Hodges, C.; Archer, F.; Chowdhury, M.; Evans, B.L.; Ghelani, D.J.; Mortoglou, M.; Guppy, F.M. Method of Food Preparation Influences Blood Glucose Response to a High-Carbohydrate Meal: A Randomised Cross-over Trial. Foods2020, 9, 23.
Hodges, C.; Archer, F.; Chowdhury, M.; Evans, B.L.; Ghelani, D.J.; Mortoglou, M.; Guppy, F.M. Method of Food Preparation Influences Blood Glucose Response to a High-Carbohydrate Meal: A Randomised Cross-over Trial. Foods 2020, 9, 23.
The aim of this study was to establish the blood glucose response to different cooking methods of pasta. Participants consumed three identical meals in a random order that were freshly cooked (hot), cooled and reheated. Blood glucose concentrations were assessed before, and every 15 minutes after ingestion of each meal for 120 minutes. There was a significant interaction between temperature and time (F(8.46-372.34) = 2.75, p = 0.005), with the reheated (90 minutes) condition returning to baseline faster than both cold (120 minutes) and hot conditions. Blood glucose AUC was significantly lower in the reheated (703 ± 56 mmol L-1 min-1) compared with the hot condition (735 ± 77 mmol L-1 min-1, t(92) = -3.36, pbonferroni = 0.003), with no significant difference with the cold condition (722 ± 62 mmol L-1 min-1). To our knowledge, the current study is the first to show that reheating pasta causes changes in post-prandial glucose response, with a quicker return to fasting levels in both the reheated and cooled conditions compared with the hot condition. The mechanisms behind the changes in post-prandial blood glucose seen in this study are most likely related to changes in starch structure and how these changes influence glycaemic response.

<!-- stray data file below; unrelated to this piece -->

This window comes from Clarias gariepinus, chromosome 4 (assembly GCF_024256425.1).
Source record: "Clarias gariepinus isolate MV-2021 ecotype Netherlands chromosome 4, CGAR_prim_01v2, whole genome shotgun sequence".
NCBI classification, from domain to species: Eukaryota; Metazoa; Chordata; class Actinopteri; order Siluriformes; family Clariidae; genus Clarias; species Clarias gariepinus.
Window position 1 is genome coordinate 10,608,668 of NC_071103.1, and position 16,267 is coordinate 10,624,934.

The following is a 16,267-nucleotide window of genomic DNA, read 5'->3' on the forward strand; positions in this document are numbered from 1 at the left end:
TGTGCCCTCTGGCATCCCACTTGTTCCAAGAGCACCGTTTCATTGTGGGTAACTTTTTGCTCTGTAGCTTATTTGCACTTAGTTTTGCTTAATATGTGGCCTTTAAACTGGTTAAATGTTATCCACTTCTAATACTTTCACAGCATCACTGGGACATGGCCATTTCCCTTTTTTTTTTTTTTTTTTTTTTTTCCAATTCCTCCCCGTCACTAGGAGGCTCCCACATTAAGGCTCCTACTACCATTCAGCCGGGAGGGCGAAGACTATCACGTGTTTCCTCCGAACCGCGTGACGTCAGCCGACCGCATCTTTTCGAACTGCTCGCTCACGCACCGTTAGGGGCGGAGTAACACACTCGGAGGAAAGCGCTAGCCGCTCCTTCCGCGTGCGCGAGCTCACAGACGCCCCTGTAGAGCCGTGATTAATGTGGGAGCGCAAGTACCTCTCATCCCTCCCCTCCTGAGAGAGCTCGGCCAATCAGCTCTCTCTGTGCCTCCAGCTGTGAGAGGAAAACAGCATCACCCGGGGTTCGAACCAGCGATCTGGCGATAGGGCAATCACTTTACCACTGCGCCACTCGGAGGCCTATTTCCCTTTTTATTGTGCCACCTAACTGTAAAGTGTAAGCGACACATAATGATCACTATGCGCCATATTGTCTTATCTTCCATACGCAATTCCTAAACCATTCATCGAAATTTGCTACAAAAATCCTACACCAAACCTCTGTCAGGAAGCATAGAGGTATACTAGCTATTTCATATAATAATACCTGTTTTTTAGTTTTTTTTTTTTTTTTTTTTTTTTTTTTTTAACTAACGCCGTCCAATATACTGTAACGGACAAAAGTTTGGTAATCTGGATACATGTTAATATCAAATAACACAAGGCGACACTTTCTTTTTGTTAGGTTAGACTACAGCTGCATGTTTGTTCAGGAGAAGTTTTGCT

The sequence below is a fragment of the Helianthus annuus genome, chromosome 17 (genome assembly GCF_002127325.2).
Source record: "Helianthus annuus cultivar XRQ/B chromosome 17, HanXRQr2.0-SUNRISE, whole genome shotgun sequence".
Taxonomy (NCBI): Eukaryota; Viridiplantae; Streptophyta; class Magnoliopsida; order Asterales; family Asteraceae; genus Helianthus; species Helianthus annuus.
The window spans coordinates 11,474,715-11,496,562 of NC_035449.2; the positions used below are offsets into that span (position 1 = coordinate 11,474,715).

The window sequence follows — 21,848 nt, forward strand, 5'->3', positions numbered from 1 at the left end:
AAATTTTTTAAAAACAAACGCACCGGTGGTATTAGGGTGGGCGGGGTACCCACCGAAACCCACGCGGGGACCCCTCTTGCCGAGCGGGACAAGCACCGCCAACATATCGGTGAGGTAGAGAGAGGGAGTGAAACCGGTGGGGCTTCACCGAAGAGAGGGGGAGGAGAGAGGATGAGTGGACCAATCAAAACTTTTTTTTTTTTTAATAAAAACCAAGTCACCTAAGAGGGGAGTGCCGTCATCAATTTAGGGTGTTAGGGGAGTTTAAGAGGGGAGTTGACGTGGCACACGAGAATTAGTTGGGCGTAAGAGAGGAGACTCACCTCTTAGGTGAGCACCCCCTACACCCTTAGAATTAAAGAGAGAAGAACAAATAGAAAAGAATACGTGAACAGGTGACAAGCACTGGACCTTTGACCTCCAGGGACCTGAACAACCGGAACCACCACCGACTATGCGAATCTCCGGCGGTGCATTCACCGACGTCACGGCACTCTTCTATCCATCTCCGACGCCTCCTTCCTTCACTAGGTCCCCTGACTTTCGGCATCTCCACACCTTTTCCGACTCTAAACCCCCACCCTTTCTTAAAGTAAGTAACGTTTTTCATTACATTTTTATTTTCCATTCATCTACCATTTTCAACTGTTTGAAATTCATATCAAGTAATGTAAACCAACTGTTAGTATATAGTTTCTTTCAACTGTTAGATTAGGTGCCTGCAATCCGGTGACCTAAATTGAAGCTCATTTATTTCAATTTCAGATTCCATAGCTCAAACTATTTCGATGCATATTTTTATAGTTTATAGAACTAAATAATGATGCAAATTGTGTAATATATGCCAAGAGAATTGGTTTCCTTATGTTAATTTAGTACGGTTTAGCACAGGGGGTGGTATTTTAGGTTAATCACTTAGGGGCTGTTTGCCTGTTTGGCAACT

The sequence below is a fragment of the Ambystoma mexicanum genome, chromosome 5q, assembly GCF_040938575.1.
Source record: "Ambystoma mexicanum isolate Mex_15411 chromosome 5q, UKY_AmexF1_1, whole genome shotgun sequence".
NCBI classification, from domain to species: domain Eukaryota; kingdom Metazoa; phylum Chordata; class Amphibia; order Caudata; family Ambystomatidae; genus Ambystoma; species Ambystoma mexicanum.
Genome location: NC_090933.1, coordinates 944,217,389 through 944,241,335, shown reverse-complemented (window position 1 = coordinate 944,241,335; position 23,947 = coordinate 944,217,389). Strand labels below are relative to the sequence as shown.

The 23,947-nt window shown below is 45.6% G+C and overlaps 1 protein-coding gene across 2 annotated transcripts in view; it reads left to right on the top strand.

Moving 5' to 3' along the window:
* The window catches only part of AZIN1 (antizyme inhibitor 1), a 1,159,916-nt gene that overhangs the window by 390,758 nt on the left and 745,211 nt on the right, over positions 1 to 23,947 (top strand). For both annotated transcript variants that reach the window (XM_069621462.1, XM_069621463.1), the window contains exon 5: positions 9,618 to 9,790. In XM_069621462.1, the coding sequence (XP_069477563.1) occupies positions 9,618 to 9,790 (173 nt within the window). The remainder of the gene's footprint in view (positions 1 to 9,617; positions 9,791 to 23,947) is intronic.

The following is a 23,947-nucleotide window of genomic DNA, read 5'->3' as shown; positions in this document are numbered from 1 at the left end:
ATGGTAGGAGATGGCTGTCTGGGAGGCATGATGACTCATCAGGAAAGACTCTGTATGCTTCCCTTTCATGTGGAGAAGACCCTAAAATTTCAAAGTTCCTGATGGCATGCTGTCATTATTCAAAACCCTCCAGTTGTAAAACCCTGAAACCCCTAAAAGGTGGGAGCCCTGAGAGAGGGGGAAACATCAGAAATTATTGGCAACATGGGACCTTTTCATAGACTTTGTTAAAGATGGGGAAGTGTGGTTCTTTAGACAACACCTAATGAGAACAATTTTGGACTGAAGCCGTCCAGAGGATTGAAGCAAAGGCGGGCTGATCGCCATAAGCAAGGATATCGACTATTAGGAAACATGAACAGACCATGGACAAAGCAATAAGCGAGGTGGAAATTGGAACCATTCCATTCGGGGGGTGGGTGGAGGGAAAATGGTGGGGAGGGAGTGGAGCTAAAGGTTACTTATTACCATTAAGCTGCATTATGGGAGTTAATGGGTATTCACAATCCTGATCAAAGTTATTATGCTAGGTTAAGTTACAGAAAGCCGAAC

pasta; glycemic index; resistant starch
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